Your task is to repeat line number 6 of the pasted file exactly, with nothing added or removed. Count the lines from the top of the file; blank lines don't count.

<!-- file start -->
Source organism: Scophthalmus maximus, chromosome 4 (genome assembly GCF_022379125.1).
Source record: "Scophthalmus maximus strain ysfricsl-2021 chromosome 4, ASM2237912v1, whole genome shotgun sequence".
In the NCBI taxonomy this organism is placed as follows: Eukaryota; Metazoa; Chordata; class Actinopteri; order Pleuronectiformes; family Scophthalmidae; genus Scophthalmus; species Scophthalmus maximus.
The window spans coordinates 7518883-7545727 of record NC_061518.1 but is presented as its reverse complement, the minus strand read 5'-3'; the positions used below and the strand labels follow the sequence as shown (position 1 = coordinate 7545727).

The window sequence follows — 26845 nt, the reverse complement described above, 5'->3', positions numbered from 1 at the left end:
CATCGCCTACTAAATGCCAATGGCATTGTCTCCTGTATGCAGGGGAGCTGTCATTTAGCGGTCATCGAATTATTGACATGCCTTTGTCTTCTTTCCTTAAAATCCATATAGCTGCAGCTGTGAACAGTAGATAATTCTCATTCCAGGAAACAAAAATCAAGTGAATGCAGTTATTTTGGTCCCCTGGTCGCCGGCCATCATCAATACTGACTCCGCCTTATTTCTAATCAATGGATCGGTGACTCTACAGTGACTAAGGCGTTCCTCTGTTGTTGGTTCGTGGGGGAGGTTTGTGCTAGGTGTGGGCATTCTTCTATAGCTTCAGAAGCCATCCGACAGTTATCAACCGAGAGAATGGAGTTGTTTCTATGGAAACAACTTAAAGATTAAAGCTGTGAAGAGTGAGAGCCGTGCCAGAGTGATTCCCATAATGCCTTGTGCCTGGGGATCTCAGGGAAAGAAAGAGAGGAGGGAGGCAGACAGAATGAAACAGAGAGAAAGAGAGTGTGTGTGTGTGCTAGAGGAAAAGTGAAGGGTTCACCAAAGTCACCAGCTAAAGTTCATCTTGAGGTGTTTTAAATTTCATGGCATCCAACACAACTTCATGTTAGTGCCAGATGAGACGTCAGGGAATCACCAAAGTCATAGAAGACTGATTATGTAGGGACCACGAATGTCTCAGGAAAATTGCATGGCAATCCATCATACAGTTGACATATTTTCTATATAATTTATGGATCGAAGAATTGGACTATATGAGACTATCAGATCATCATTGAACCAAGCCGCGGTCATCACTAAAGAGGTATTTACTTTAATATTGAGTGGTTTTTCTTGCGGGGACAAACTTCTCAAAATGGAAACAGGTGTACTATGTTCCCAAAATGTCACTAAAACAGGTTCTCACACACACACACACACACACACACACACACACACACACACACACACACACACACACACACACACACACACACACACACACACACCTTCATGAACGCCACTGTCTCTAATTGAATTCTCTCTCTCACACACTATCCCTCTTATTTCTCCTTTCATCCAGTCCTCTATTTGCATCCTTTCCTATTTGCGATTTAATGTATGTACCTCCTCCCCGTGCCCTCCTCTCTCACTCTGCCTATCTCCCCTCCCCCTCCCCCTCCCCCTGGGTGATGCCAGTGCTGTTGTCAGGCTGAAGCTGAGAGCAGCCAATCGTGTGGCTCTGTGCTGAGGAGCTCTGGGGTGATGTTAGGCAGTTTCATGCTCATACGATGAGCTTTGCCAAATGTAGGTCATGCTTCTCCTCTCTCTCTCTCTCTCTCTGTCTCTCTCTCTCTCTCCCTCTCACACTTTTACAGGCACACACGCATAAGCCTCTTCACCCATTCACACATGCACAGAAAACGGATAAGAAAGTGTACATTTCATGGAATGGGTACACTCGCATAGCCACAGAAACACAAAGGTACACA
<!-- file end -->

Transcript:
CATCGCCTACTAAATGCCAATGGCATTGTCTCCTGTATGCAGGGGAGCTGTCATTTAGCGGTCATCGAATTATTGACATGCCTTTGTCTTCTTTCCTTAAAATCCATATAGCTGCAGCTGTGAACAGTAGATAATTCTCATTCCAGGAAACAAAAATCAAGTGAATGCAGTTATTTTGGTCCCCTGGTCGCCGGCCATCATCAATACTGACTCCGCCTTATTTCTAATCAATGGATCGGTGACTCTACAGTGACTAAGGCGTTCCTCTGTTGTTGGTTCGTGGGGGAGGTTTGTGCTAGGTGTGGGCATTCTTCTATAGCTTCAGAAGCCATCCGACAGTTATCAACCGAGAGAATGGAGTTGTTTCTATGGAAACAACTTAAAGATTAAAGCTGTGAAGAGTGAGAGCCGTGCCAGAGTGATTCCCATAATGCCTTGTGCCTGGGGATCTCAGGGAAAGAAAGAGAGGAGGGAGGCAGACAGAATGAAACAGAGAGAAAGAGAGTGTGTGTGTGTGCTAGAGGAAAAGTGAAGGGTTCACCAAAGTCACCAGCTAAAGTTCATCTTGAGGTGTTTTAAATTTCATGGCATCCAACACAACTTCATGTTAGTGCCAGATGAGACGTCAGGGAATCACCAAAGTCATAGAAGACTGATTATGTAGGGACCACGAATGTCTCAGGAAAATTGCATGGCAATCCATCATACAGTTGACATATTTTCTATATAATTTATGGATCGAAGAATTGGACTATATGAGACTATCAGATCATCATTGAACCAAGCCGCGGTCATCACTAAAGAGGTATTTACTTTAATATTGAGTGGTTTTTCTTGCGGGGACAAACTTCTCAAAATGGAAACAGGTGTACTATGTTCCCAAAATGTCACTAAAACAGGTTCTCACACACACACACACACACACACACACACACACACACACACACACACACACACACACACACACACACACACACACACACACACACCTTCATGAACGCCACTGTCTCTAATTGAATTCTCTCTCTCACACACTATCCCTCTTATTTCTCCTTTCATCCAGTCCTCTATTTGCATCCTTTCCTATTTGCGATTTAATGTATGTACCTCCTCCCCGTGCCCTCCTCTCTCACTCTGCCTATCTCCCCTCCCCCTCCCCCTCCCCCTGGGTGATGCCAGTGCTGTTGTCAGGCTGAAGCTGAGAGCAGCCAATCGTGTGGCTCTGTGCTGAGGAGCTCTGGGGTGATGTTAGGCAGTTTCATGCTCATACGATGAGCTTTGCCAAATGTAGGTCATGCTTCTCCTCTCTCTCTCTCTCTCTCTGTCTCTCTCTCTCTCTCCCTCTCACACTTTTACAGGCACACACGCATAAGCCTCTTCACCCATTCACACATGCACAGAAAACGGATAAGAAAGTGTACATTTCATGGAATGGGTACACTCGCATAGCCACAGAAACACAAAGGTACACA